Detroit boxer Tony Harrison returns to ring after long layoff, family loss
He loves the smell of napalm.
Not the jelly-like concoction of gasoline and harmful chemicals that can reach over 2,000 degrees Fahrenheit and torch an entire village or wooded area in minutes.
He loves the iteration that's much older, and simpler.
Tony Harrison's idea of napalm is the spirit and thickness in the air where destruction has taken place as a result of fisticuffs. The former world champion can remember falling "in love" with it at the age of 8.
"I'm from Detroit, man," Harrison told The Detroit News. "Fighting was around the corner from me...I walked to the store, I find myself in a fight. It fascinated me because I did it so much."
He's excited to make it part of his life again.
Harrison on Saturday night will enter the boxing ring for the first time since December 2019, in the main event of Fox's Premier Boxing Champions Fight Night against Bryant Perrella.
The 154-pounder hasn't fought since since losing his WBC light middleweight title in a rematch with "hated" rival Jermell Charlo. The energy of his bouts with Charlo, Harrison said, brought out his "real west-side Detroit personality" and was a shot of energy "that this sport needed."
By rematch's end, one could argue that he channeled that energy a little too much.
"I got so comfortable, I got so in my zone," Harrison said. "It was almost like the boxing ring was my house. I was just chilling on the couch, but (Charlo) was still shooting 40-caliber bullets and I'm just sitting on the couch like nothing is happening."
Entering a new decade, Harrison (28-3, 21 KOs) hoped to bounce back but instead lost something else. His father, Ali Salaam, passed away from COVID-19.
It's been a long road back — 16 months, to be exact — and in an interview with DAZN, he said that it took the love of "everybody around me" to "rebirth me and rejuvenate the champion again."
Near the end of his training camp for Saturday's fight, Harrison said he felt much better than he did in either fight against Charlo. His timing is back, his speed is back, and his new avocado-heavy diet, inspired by Tom Brady, has him much more prepared to cut weight.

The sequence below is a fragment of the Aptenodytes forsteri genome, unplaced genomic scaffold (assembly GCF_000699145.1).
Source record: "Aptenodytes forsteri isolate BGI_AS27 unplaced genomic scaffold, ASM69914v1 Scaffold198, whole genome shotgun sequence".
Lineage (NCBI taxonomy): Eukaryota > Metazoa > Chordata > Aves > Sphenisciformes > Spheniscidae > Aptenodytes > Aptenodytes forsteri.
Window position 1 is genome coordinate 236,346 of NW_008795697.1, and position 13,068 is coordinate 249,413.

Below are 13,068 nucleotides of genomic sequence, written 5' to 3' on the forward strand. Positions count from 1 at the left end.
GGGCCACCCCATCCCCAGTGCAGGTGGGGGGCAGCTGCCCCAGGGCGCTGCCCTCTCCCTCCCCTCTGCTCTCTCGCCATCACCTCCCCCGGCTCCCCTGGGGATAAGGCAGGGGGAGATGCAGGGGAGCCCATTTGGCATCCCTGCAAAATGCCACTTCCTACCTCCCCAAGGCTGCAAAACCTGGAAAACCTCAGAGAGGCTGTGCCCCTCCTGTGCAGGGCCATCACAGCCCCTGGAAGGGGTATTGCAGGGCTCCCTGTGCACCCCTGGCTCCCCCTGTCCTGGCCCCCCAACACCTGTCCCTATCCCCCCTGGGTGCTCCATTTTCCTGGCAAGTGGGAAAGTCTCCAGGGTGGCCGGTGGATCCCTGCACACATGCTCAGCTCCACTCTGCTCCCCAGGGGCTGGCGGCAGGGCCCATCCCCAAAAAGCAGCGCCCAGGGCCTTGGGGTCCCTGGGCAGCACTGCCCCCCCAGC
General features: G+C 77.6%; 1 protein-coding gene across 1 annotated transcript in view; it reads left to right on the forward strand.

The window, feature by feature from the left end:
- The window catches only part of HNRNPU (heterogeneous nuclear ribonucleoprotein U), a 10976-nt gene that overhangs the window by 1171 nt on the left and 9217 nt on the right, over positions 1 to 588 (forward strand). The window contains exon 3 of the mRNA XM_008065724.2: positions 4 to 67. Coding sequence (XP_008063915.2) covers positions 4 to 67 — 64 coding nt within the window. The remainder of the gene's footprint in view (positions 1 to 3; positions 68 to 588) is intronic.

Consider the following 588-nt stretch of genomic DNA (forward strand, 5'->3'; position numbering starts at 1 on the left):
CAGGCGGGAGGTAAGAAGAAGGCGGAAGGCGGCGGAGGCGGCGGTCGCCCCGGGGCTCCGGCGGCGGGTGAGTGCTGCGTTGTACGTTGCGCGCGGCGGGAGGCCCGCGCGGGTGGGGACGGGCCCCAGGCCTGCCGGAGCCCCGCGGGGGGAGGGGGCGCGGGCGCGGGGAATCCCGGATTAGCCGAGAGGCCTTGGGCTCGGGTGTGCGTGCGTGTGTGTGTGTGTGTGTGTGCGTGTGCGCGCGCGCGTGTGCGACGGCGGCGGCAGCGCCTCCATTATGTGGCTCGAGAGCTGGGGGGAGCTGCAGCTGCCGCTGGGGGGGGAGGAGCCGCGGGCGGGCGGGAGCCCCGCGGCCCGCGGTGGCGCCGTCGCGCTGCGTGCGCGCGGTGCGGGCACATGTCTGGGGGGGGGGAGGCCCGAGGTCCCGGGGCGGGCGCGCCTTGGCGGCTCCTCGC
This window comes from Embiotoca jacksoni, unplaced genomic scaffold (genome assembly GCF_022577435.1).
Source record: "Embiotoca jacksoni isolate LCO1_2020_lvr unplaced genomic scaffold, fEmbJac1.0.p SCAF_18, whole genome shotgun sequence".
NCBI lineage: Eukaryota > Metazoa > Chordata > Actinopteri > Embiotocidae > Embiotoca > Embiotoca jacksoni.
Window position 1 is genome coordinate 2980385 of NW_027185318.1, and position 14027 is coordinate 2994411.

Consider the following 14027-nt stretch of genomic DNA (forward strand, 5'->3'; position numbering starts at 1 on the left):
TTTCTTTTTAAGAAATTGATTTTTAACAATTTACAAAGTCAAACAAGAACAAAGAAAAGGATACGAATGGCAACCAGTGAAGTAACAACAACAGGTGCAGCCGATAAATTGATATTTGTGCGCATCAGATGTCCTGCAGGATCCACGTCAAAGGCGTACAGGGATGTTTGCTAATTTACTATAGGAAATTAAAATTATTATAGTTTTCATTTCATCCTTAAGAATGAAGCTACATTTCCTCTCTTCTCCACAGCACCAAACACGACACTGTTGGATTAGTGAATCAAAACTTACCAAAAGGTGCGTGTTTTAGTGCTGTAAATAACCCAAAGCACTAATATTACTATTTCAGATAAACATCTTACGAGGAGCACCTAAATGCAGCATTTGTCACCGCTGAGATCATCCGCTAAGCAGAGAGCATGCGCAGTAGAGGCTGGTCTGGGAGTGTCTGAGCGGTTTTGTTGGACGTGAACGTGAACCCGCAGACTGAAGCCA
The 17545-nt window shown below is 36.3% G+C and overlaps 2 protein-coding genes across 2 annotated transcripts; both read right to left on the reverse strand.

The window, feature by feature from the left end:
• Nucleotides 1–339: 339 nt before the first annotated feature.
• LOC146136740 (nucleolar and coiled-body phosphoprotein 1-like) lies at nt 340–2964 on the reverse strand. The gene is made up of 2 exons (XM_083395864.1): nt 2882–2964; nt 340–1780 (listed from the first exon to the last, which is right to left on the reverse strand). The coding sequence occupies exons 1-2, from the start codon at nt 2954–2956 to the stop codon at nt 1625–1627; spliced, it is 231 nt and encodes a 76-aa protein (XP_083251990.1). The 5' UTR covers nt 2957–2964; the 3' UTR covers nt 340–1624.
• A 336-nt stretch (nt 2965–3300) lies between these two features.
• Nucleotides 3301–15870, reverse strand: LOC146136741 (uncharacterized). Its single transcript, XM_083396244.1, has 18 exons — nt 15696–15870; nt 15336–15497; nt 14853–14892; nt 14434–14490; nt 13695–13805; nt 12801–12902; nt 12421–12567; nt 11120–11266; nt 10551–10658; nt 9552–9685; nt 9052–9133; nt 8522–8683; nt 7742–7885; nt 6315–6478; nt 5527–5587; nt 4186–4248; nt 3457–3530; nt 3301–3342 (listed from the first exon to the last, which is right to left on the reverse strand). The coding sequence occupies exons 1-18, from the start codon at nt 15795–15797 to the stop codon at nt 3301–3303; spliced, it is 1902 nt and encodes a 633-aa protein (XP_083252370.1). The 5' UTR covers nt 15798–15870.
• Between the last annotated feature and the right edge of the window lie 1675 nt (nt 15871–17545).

Consider him rejuvenated, though the city that he reps, the community he expected to be uplifted by — a proud boxing city, mind you — hardly deserves a thank-you note.
"That's the thing," Harrison said. "I think Detroit's gotta do a better job of supporting another Detroiter. I put my blood, sweat and tears in everything I do, and not only that, I represent the city every time I walk out.
"I don't think y'all (the media) do a good enough job, if I'm being honest. That's my honest opinion."
Harrison turns 31 in September, and in the latter stages of his career, has only a few more cracks at climbing the ladder for another title shot.
The limit to his opportunity is not lost on him, but Detroit's reluctance to boast what he's already accomplished is. It's tough for him to understand why a city that forged his combat mentality by the very nature of its existence would turn its back on him when he became one of the world's best.
"To build this up, it's built a chip on my shoulder," Harrison said. "Just keep busting the hut down brick by brick, and eventually they'll come around."
Saturday's fight with Perrella is more than a building block in this mission; it's a massive foundational piece. At this stage of his career, a second straight loss would set him back substantially.
But this is a different fight than the one that preceded it, Harrison admits. There's no hatred, no complexity of personal conflict.
It's simple: "Kill or be killed."
Just like it always has been.